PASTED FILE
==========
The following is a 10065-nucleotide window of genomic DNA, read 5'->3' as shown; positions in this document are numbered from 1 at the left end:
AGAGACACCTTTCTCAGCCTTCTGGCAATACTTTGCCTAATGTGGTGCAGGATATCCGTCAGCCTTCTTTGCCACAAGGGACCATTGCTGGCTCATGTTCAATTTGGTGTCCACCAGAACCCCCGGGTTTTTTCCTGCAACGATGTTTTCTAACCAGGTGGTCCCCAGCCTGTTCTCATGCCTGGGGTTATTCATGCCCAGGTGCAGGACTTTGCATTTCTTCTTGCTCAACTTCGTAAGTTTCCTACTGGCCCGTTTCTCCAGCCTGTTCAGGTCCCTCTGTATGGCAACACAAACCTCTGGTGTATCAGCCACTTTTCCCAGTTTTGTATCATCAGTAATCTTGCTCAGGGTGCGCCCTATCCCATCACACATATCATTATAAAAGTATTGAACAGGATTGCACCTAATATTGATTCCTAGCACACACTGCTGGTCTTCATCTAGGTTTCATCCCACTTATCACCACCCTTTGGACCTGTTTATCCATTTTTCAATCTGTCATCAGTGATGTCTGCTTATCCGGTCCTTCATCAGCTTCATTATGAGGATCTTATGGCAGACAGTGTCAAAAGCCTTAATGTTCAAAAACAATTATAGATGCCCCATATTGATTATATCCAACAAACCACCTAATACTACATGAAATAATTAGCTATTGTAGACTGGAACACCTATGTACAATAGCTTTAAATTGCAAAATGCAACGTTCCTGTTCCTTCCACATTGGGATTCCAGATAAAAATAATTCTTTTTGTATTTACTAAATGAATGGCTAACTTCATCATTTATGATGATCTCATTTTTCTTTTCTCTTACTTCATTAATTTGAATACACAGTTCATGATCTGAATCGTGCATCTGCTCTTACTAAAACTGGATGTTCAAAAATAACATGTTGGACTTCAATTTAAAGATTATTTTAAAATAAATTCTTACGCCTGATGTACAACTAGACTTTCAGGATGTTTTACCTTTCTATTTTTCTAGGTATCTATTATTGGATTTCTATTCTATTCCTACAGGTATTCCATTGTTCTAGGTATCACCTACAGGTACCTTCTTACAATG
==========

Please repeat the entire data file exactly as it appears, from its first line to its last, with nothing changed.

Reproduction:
The following is a 10065-nucleotide window of genomic DNA, read 5'->3' as shown; positions in this document are numbered from 1 at the left end:
AGAGACACCTTTCTCAGCCTTCTGGCAATACTTTGCCTAATGTGGTGCAGGATATCCGTCAGCCTTCTTTGCCACAAGGGACCATTGCTGGCTCATGTTCAATTTGGTGTCCACCAGAACCCCCGGGTTTTTTCCTGCAACGATGTTTTCTAACCAGGTGGTCCCCAGCCTGTTCTCATGCCTGGGGTTATTCATGCCCAGGTGCAGGACTTTGCATTTCTTCTTGCTCAACTTCGTAAGTTTCCTACTGGCCCGTTTCTCCAGCCTGTTCAGGTCCCTCTGTATGGCAACACAAACCTCTGGTGTATCAGCCACTTTTCCCAGTTTTGTATCATCAGTAATCTTGCTCAGGGTGCGCCCTATCCCATCACACATATCATTATAAAAGTATTGAACAGGATTGCACCTAATATTGATTCCTAGCACACACTGCTGGTCTTCATCTAGGTTTCATCCCACTTATCACCACCCTTTGGACCTGTTTATCCATTTTTCAATCTGTCATCAGTGATGTCTGCTTATCCGGTCCTTCATCAGCTTCATTATGAGGATCTTATGGCAGACAGTGTCAAAAGCCTTAATGTTCAAAAACAATTATAGATGCCCCATATTGATTATATCCAACAAACCACCTAATACTACATGAAATAATTAGCTATTGTAGACTGGAACACCTATGTACAATAGCTTTAAATTGCAAAATGCAACGTTCCTGTTCCTTCCACATTGGGATTCCAGATAAAAATAATTCTTTTTGTATTTACTAAATGAATGGCTAACTTCATCATTTATGATGATCTCATTTTTCTTTTCTCTTACTTCATTAATTTGAATACACAGTTCATGATCTGAATCGTGCATCTGCTCTTACTAAAACTGGATGTTCAAAAATAACATGTTGGACTTCAATTTAAAGATTATTTTAAAATAAATTCTTACGCCTGATGTACAACTAGACTTTCAGGATGTTTTACCTTTCTATTTTTCTAGGTATCTATTATTGGATTTCTATTCTATTCCTACAGGTATTCCATTGTTCTAGGTATCACCTACAGGTACCTTCTTACAATG